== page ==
Building the Weston Beach Race course is certainly no mean feat and for 2019 renowned track builder Johnny Groves from Shape and Scape is back with new ideas to make this year’s race, which takes place on October 18-20, better than ever.
Moving approximately 200,000 tonnes of sand to create a course as big as that of the Weston Beach Race whilst considering ambulance lanes, spectator areas, safety and the environmental aspects is an absolutely massive task. Shape and Scape took on the overall management of the Weston Beach Race track build fully last year and Groves, along with RHL Activities’ Gareth Hockey, has a lot of ideas for the 2019 course design with a main goal of improving its flow. In 2018 Groves was looking to extend the lap length again like in historic times and says he, along with the Shape and Scape team, learned a lot that they can expand on for this October’s race.
The Weston Beach Race plays an important role in the care of the Weston-Super-Mare beach, as it’s been proven that moving back the sand, which has been subject to the sea erosion over the year, helps the organisms within the beach. In fact, the race forms part of the council’s environmental programme for the conservation of the area. Whilst considering how the sand will need to be distributed after the race, the Shape and Scape team plan a challenging course this year with plenty of obstacles, but with a little more flow to keep bottlenecks with such a mass of riders to a minimum and to make the racing even better.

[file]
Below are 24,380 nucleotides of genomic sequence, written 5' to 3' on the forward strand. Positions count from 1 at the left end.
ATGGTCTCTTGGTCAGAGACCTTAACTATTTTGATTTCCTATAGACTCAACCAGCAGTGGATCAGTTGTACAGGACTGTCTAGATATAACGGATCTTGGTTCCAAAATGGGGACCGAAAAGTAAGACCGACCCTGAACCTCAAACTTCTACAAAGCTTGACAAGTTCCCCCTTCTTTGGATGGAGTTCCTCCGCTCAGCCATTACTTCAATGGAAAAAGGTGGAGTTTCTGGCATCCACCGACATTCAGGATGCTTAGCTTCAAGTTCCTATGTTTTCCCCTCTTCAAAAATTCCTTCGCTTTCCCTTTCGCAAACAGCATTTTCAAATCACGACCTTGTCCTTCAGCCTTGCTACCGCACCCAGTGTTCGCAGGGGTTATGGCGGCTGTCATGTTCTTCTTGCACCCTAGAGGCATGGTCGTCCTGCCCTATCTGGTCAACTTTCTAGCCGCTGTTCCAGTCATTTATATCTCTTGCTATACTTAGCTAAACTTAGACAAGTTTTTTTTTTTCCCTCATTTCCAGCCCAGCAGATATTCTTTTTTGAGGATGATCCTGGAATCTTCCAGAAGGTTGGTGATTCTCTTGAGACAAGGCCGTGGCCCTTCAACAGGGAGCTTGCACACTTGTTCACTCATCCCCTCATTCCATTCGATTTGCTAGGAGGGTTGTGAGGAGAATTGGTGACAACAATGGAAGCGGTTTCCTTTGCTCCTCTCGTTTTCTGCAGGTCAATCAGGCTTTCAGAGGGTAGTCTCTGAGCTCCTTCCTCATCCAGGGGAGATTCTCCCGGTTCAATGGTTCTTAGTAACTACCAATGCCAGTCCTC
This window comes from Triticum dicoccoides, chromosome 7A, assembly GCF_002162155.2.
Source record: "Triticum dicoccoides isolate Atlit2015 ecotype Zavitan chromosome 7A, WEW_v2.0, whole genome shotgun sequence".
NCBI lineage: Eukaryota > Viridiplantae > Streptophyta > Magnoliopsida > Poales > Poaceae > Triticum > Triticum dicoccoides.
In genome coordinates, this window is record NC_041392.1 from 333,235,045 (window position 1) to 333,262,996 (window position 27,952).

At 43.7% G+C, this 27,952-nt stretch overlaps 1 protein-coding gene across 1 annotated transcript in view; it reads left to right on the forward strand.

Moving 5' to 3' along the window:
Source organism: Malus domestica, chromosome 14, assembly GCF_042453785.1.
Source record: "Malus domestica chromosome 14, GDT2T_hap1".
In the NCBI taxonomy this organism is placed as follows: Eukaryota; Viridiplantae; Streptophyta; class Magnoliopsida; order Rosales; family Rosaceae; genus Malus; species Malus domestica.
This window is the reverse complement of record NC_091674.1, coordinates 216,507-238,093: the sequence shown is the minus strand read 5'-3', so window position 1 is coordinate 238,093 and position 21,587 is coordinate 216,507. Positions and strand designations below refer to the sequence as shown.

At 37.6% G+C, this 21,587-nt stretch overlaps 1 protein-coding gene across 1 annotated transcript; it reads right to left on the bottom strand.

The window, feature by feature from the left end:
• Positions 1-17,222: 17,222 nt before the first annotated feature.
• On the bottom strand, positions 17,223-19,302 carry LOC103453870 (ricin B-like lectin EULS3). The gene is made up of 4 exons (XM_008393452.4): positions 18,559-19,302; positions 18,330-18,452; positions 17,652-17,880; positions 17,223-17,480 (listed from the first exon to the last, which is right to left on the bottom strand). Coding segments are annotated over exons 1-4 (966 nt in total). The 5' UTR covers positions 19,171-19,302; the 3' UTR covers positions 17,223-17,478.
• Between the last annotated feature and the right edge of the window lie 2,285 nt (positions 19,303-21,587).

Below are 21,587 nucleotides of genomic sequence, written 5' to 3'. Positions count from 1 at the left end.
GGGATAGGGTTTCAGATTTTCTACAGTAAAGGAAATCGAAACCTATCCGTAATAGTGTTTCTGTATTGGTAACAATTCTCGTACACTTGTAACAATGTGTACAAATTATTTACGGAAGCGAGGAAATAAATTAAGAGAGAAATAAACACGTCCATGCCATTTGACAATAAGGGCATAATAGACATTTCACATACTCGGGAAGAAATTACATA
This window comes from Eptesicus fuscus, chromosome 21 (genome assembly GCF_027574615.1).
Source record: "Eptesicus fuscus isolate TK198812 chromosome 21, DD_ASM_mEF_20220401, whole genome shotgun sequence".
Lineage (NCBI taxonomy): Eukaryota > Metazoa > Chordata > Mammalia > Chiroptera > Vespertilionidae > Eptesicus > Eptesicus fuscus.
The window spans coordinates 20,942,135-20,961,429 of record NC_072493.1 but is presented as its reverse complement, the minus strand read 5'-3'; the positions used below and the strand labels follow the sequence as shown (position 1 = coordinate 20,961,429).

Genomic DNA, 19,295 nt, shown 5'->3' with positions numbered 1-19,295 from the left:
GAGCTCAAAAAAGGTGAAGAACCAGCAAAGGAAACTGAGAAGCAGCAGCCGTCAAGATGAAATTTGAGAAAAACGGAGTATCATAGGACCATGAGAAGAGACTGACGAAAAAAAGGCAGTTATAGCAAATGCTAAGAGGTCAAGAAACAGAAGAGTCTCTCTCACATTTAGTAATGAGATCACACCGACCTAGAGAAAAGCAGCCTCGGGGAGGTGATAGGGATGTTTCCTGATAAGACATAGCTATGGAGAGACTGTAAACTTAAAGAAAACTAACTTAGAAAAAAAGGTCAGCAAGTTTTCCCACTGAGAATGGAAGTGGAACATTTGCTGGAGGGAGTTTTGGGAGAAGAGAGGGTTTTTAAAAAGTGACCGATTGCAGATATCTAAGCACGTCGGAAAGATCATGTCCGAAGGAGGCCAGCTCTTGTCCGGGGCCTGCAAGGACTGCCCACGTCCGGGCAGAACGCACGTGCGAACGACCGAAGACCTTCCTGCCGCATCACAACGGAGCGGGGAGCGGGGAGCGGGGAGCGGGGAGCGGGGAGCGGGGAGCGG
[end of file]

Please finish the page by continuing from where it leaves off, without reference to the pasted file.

“It was a challenge last year and we learned a lot; we changed the layout from previous years to try and create more of a longer lap like we had in historic times, but you can’t do one thing without losing a bit somewhere else. I think the more experienced riders enjoyed it last year, but I think it was a lot harder for some of the others. For 2019 we are keeping the same layout with the dune section and a motocross section too and there will be the same amount of obstacles, but it will have a bit more of a flowy design. We are also preparing for split timing loops to combat course cutting,” said Groves.
“Obviously once you start adding corners, you start having to add extra ambulance lanes, so the course design is very involved. A big part of the work we do at Weston is to help the condition of the beach to replenish it by moving back the sand for the following holiday season. There’s a lot that goes into it that people don’t see, in fact flattening the course to some extent is more challenging than building it as we need to ensure all sand levels are correct to allow for the natural movement of the sand for the following year. We also do a lot of drainage work as the water table is quite high at Weston. Hopefully the ideas we have this year will provide a fun and flowy, yet challenging track with the big dunes and difficult parts that the Weston Beach Race is famous for,” continued Groves.
The course building begins on October 8 and concludes on October 25 with the enormous task of construction and then the breakdown of the massive dunes. Groves has vowed that this year’s track will be a real spectacle – daunting, challenging, fun and flowing – to live up to the famous Weston Beach Race name.
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